Fountain Green is considering significant changes in zoning

            FOUNTAIN GREEN – The Fountain Green City Council is considering significant revisions to its zoning ordinance, including defining requirements for accessory dwelling units, often referred to as mother-in-law apartments.

            The proposed changes also include rezoning the land where the new city hall is located to “public facilities” and adding a city well site and land along the city creek to the sensitive-lands zone.

            The council discussed the changes at its Oct. 21 meeting. However, a public hearing must be held, and the council must vote, before any of the changes go into effect.

            One of the possible triggers for considering changes is a former proposal to convert the former Management Solutions office building on State Street to a residential facility for adult men.

            The council is looking to define what types of buildings, in what zones, can be used for housing. That includes defining where accessory dwellings can be created.

            Higher housing costs have forced home builders and owners of some existing homes to look at putting in a “mother-in-law apartment” in their homes to help cover those costs. Such units are not to be confused with duplexes or a room to rent in your home.

            The last Utah Legislature passed a law defining what is required in accessory dwellings. The law went into effect Oct. 1. Under the new statute, minimum requirements are a place to prepare food, a place to sleep and a bathroom.

            The council is feeling pressure because it wants to make its own requirements, which are expected to exceed state requirements. But until it does, any accessory dwellings that are established and meet the state standards will be grandfathered in.

            Once the city adopts its own regulations, when someone comes in and applies to establish such a dwelling, the city can have the person sign an affidavit that the city can file with the county, so that if the guidelines aren’t followed, the city has the option of placing a lien on the property.

            Other proposed zoning changes include rezoning the new city hall site, resizing the public facilities zone near the old city building, resizing the public facilities zone near the fish hatchery, rezoning city land at the well site as sensitive lands and extending the sensitive lands zone along the city creek.

            It is also proposed that the city change the definition of the sensitive lands zone to allow childcare in the zone with a conditional use.

            Traffic laws also came up at the Oct. 21 meeting. Resident Lewis Rasmussen asked the council to look at adding a noise ordinance for compression breaks coming through Fountain Green. One day, he said he sat on his front porch, and from 8 a.m. until 6 p.m. and counted 250 trucks going both directions.

            Rasmussen said that it’s not just the big semi-trucks that are causing all the noise. He said you can’t tell the difference between a semi and a Dodge pickup anymore.  He has spoken with Scott Justesen with UDOT. Justesen told him if the city will pass an ordinance, he can work on getting signs placed.

            With the Ephraim Crossing and the S.R. 132 construction starting, the concern is that traffic through the town will only get worse. The mayor said that the council and city need to start planning ahead so they don’t have serious accidents.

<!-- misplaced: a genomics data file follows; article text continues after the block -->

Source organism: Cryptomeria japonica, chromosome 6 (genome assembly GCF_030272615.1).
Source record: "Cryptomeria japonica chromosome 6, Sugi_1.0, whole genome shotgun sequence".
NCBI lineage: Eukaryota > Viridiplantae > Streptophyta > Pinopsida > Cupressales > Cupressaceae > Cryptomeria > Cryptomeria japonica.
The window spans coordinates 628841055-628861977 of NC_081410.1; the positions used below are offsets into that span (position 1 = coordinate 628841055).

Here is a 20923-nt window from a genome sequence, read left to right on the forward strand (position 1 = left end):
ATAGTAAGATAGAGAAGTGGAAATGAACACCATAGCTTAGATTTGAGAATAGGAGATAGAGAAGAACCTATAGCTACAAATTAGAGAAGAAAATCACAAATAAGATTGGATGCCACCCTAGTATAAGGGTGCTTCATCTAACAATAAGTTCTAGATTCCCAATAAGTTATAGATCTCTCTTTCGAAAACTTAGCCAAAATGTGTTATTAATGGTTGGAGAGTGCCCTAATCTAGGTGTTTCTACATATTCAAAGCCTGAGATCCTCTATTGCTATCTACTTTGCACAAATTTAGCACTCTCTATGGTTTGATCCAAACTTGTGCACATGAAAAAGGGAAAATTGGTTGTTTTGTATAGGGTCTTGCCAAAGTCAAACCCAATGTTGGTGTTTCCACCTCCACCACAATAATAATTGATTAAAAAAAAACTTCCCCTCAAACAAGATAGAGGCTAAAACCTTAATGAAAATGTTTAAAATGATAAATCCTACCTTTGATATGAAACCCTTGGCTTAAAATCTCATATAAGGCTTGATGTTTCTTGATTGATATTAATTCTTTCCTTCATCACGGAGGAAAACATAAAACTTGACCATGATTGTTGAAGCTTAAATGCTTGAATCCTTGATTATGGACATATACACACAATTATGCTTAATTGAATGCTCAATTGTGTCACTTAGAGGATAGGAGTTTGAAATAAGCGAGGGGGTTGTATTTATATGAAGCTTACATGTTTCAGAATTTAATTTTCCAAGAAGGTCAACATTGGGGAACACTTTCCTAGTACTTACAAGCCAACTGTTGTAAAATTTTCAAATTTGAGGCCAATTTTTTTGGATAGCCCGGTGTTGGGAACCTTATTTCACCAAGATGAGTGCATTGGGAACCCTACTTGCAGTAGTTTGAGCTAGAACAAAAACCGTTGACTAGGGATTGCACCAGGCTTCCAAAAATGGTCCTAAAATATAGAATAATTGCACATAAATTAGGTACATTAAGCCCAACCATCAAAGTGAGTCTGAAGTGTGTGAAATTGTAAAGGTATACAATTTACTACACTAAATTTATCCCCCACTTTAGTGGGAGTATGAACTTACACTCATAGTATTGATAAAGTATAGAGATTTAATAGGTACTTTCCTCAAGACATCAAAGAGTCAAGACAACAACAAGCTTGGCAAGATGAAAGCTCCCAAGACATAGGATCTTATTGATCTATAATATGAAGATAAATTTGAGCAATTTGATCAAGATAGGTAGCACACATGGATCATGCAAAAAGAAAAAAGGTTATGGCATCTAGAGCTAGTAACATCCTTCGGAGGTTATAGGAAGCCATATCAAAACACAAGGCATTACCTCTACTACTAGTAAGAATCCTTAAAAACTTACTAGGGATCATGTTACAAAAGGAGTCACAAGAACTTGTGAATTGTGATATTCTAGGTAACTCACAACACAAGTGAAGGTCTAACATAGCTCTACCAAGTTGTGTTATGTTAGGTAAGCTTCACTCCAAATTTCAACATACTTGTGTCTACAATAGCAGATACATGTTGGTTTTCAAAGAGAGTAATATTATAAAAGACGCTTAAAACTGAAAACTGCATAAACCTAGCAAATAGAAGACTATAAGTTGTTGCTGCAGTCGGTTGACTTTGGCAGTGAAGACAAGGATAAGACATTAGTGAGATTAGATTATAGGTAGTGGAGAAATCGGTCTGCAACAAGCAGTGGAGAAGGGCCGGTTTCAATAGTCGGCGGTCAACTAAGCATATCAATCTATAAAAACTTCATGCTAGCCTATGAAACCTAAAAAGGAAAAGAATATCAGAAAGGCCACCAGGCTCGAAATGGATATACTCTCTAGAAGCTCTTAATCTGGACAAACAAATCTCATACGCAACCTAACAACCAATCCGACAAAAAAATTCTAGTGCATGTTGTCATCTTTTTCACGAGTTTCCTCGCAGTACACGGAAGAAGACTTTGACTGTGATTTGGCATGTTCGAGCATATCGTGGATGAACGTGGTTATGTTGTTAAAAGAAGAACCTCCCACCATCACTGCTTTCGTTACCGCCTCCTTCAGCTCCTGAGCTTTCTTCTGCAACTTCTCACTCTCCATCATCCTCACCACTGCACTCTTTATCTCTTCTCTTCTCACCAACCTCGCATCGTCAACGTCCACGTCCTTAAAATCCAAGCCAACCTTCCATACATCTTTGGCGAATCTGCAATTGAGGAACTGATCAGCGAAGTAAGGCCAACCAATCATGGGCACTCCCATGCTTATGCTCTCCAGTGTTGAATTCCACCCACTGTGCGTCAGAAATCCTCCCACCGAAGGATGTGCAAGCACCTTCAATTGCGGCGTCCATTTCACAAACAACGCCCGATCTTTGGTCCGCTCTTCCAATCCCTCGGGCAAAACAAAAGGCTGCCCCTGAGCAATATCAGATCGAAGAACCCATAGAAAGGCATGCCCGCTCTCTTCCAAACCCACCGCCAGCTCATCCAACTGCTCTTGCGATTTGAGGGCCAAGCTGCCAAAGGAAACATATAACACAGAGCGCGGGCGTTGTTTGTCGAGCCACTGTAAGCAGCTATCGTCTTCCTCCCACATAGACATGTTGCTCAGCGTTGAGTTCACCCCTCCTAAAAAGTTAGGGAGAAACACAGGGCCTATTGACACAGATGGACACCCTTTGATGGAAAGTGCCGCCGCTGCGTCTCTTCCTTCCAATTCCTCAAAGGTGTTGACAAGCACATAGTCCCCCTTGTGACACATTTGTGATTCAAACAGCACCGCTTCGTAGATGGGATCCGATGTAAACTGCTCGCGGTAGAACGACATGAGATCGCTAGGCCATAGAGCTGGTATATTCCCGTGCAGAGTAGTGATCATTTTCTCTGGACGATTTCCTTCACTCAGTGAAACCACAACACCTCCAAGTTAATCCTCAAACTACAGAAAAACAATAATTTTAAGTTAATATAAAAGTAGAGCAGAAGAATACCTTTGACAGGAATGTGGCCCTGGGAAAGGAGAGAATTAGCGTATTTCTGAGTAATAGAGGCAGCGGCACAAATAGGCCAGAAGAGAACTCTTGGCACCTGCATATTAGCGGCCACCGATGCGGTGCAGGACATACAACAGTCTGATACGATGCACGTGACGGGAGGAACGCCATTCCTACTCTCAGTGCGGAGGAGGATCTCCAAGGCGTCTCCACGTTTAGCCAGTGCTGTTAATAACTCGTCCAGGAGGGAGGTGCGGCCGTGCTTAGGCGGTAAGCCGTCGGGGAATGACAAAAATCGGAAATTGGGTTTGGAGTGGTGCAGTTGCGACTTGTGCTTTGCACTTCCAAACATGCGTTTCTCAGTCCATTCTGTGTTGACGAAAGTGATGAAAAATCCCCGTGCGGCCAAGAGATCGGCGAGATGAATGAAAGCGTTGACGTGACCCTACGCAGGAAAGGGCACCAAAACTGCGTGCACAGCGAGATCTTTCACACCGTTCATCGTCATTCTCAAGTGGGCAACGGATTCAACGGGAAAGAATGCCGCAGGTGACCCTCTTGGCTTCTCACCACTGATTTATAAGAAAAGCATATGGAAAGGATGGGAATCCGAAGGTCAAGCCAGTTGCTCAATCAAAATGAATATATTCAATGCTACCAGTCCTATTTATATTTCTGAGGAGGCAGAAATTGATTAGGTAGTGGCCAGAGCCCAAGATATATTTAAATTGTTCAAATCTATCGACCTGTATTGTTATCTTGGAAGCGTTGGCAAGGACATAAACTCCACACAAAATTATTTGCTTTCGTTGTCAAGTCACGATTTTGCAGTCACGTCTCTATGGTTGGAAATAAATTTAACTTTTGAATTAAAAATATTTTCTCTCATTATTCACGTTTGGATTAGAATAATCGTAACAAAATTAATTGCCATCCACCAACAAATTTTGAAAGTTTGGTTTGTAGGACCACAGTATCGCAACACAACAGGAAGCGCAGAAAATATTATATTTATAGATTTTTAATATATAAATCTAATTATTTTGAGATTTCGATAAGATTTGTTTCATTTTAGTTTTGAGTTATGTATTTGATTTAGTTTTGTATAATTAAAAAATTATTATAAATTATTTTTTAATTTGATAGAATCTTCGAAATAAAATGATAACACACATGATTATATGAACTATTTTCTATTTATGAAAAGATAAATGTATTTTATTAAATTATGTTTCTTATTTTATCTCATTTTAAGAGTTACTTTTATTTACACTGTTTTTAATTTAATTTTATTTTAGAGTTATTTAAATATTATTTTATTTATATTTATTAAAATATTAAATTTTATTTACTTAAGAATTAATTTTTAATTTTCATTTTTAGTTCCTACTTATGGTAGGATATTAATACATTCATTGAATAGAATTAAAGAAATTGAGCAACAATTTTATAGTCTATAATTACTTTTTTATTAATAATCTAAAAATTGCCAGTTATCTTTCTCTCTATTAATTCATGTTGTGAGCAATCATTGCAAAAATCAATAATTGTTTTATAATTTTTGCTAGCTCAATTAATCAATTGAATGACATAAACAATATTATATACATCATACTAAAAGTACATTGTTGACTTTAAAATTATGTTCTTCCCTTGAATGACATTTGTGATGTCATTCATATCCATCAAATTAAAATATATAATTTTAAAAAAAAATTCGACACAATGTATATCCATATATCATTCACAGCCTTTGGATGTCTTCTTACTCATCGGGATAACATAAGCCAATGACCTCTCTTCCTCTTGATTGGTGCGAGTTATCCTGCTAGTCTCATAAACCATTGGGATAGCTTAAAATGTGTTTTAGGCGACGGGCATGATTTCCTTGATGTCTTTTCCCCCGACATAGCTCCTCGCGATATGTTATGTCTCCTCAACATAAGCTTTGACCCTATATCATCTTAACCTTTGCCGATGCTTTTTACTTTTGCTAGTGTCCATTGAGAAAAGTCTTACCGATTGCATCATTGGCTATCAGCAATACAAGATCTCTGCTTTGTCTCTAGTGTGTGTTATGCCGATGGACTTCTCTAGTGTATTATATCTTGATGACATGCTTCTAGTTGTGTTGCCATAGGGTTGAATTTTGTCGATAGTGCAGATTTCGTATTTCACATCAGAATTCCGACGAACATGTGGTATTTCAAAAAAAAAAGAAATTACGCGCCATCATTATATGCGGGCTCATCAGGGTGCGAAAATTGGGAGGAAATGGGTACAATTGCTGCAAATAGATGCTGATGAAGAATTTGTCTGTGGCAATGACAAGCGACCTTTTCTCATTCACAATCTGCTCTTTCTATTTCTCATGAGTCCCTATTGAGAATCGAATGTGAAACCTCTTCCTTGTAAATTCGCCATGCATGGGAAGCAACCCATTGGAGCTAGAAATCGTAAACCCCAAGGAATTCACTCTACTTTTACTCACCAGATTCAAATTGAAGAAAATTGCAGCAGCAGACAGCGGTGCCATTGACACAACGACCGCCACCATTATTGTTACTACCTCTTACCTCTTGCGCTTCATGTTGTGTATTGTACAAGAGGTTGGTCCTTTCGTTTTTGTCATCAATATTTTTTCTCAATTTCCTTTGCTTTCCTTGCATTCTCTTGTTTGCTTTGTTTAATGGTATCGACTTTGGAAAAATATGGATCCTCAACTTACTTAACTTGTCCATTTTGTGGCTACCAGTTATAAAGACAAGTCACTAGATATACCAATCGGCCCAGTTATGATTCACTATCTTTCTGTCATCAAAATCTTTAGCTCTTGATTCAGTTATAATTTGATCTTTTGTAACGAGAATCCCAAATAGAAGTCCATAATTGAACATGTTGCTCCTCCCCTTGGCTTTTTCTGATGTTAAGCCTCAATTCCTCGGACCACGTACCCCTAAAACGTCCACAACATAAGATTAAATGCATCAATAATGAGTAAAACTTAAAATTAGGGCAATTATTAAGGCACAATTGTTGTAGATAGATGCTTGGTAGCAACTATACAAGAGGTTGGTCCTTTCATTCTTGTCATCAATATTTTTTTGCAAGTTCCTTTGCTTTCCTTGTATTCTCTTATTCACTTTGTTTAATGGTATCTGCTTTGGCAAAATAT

Councilman Rod Hansen mentioned that it’s not just on State Street where there are traffic issues. He has been driving around the town taking note of inconsistent stop signs, obstructions on corners and more.

            Officer Chad Huff has spent a lot of time working on the traffic problems and will have reports and suggestions at next month’s meeting.

            In the meantime, Mayor Mark Coombs wants to remind residents that the current laws are going to be enforced—there will be no warnings. People need to slow down, stop at stop signs, and hopefully when they see Officer Huff with someone pulled over, “they will think about the laws.”

            Officer Huff joked that he hopes he will still have friends after this.

            Meanwhile, the council voted to change fees charged when animals are impounded. The new fees will help to cover the cost of housing stray dogs and paying people who take care of them while they are in the city’s custody.

            The fees are:

            • $25 pound fee and $10 for each day after for the first offense

            • $35 pound fee and $10 for each day after for the second offense

            • $50 pound fee and $10 for each day after for the third offense

            A dog will be held a minimum of five days, after which the animal can be sold.

            In other discussion, Jeremy Ivory, representing the Lions Club, asked for help with the annual veterans dinner. There are currently 133 and veterans and spouses in Fountain Green who will be invited to the event.

            “I won’t turn any help away,” said Ivory. “I will take anything from a penny to a million dollars.”

            The council asked how much, roughly, each meal would cost and then gave the Lions Club a donation of $675. The money will come from the COVID funds.

            Lastly, Dean Hansen asked that the city put some pressure on the county to clean up a piece of land near his property and close to the DUP monument. He said there are rolls of old wire, and even the oldest men in Fountain Green don’t know where they came from.

            “I haven’t traveled every road in the county, but I have traveled a lot of them,” Hansen said. “And this one looks crappy.”

            He said if his comments were included in the newspaper, he would be “happy as heck.”